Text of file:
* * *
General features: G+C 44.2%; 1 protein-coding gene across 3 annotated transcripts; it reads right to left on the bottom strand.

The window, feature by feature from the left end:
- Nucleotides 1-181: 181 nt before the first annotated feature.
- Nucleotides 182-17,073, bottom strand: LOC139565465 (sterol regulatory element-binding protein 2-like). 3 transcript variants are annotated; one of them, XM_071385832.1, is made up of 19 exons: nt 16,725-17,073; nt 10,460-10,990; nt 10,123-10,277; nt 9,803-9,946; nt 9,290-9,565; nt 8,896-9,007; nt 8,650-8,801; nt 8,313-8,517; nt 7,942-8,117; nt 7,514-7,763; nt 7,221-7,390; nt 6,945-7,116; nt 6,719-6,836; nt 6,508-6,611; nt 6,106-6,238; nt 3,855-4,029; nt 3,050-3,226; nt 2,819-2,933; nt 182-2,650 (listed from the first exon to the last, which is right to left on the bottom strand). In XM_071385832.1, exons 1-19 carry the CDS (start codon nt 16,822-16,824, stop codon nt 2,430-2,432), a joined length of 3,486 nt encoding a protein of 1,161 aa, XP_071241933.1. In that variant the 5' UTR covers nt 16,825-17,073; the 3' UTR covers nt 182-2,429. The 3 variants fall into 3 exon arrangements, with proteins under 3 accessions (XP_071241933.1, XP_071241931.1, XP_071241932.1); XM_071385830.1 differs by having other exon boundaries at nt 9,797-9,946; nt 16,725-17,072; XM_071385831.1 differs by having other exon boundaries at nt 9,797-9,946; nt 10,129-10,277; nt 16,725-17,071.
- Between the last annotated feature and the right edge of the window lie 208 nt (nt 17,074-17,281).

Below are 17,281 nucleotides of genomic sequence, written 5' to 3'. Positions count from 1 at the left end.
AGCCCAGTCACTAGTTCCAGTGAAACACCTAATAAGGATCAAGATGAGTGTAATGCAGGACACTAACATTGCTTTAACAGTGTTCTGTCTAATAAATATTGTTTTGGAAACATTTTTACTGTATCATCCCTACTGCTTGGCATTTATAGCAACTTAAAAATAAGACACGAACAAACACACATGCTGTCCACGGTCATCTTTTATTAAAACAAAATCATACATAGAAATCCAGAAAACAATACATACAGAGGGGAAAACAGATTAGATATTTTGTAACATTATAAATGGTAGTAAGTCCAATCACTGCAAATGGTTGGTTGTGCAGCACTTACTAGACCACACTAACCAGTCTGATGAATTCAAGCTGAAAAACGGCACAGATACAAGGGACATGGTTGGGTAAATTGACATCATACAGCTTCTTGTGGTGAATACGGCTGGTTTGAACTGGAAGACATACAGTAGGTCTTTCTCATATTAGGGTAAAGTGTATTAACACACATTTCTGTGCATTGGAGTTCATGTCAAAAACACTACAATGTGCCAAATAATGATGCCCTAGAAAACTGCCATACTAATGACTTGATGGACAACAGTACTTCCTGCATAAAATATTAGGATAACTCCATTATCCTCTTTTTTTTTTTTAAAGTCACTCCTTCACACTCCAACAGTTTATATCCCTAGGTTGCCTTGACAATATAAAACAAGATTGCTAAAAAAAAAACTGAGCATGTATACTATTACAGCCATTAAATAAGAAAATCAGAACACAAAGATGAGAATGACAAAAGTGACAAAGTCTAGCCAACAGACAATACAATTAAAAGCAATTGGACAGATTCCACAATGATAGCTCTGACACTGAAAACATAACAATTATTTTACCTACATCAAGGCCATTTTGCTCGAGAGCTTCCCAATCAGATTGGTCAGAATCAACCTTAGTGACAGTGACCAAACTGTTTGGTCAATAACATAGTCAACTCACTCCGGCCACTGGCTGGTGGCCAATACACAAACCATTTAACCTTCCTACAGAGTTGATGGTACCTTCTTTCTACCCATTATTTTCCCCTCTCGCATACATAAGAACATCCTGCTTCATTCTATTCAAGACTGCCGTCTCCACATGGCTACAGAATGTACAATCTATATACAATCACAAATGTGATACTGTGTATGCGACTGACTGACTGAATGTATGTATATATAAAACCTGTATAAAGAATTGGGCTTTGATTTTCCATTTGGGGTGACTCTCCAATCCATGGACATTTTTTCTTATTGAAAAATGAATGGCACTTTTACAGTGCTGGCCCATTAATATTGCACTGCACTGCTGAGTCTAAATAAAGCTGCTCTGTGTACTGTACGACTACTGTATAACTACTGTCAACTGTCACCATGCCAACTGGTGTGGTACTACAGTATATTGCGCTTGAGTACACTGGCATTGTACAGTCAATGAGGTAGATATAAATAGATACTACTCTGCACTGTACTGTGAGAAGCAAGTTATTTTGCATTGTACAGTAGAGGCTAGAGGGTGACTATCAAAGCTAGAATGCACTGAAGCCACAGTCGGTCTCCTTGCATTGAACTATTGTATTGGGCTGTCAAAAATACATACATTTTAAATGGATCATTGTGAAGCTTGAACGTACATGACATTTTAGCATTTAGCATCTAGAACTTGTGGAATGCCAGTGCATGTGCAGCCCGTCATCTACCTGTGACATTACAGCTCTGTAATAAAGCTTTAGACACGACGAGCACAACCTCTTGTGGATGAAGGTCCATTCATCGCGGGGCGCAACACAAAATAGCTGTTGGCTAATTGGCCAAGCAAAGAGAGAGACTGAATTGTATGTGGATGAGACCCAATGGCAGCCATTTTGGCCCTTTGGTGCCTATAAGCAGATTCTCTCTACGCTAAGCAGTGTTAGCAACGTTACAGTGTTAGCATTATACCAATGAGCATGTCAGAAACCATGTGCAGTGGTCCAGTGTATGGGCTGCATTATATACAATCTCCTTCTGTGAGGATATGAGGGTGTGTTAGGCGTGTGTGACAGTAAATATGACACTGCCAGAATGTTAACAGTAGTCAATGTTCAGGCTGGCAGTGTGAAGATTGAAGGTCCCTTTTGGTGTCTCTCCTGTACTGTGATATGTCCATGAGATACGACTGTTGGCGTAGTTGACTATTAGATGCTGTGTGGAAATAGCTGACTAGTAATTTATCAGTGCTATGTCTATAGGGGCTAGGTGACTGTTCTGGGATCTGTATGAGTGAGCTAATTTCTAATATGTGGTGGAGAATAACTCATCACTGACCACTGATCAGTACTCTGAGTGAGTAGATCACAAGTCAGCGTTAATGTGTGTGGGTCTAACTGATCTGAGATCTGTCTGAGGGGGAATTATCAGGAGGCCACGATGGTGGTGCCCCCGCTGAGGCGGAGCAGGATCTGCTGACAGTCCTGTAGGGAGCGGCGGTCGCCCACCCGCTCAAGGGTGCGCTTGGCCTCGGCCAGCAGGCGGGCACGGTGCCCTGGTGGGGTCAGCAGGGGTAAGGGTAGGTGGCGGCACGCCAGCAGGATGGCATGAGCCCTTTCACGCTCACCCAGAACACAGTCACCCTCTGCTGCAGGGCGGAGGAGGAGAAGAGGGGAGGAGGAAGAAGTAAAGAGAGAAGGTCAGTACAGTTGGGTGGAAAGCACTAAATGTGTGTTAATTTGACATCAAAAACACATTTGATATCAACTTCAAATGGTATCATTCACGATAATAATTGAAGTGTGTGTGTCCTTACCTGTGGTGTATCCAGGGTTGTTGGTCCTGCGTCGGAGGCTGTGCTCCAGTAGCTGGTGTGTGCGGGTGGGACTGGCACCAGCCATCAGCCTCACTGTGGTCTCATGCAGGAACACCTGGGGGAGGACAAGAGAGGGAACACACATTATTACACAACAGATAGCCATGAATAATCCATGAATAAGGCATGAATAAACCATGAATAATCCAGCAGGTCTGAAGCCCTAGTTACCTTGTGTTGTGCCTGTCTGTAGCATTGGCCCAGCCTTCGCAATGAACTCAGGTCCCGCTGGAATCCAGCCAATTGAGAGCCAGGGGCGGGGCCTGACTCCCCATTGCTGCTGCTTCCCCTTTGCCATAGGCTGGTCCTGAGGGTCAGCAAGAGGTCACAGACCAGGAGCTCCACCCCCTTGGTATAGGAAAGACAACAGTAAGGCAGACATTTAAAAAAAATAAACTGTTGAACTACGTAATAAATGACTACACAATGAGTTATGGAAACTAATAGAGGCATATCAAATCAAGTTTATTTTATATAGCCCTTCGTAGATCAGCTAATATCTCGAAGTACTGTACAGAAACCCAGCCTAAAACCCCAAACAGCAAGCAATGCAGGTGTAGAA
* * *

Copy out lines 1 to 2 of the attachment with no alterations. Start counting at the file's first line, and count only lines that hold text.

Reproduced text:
General features: G+C 44.2%; 1 protein-coding gene across 3 annotated transcripts; it reads right to left on the bottom strand.

The window, feature by feature from the left end: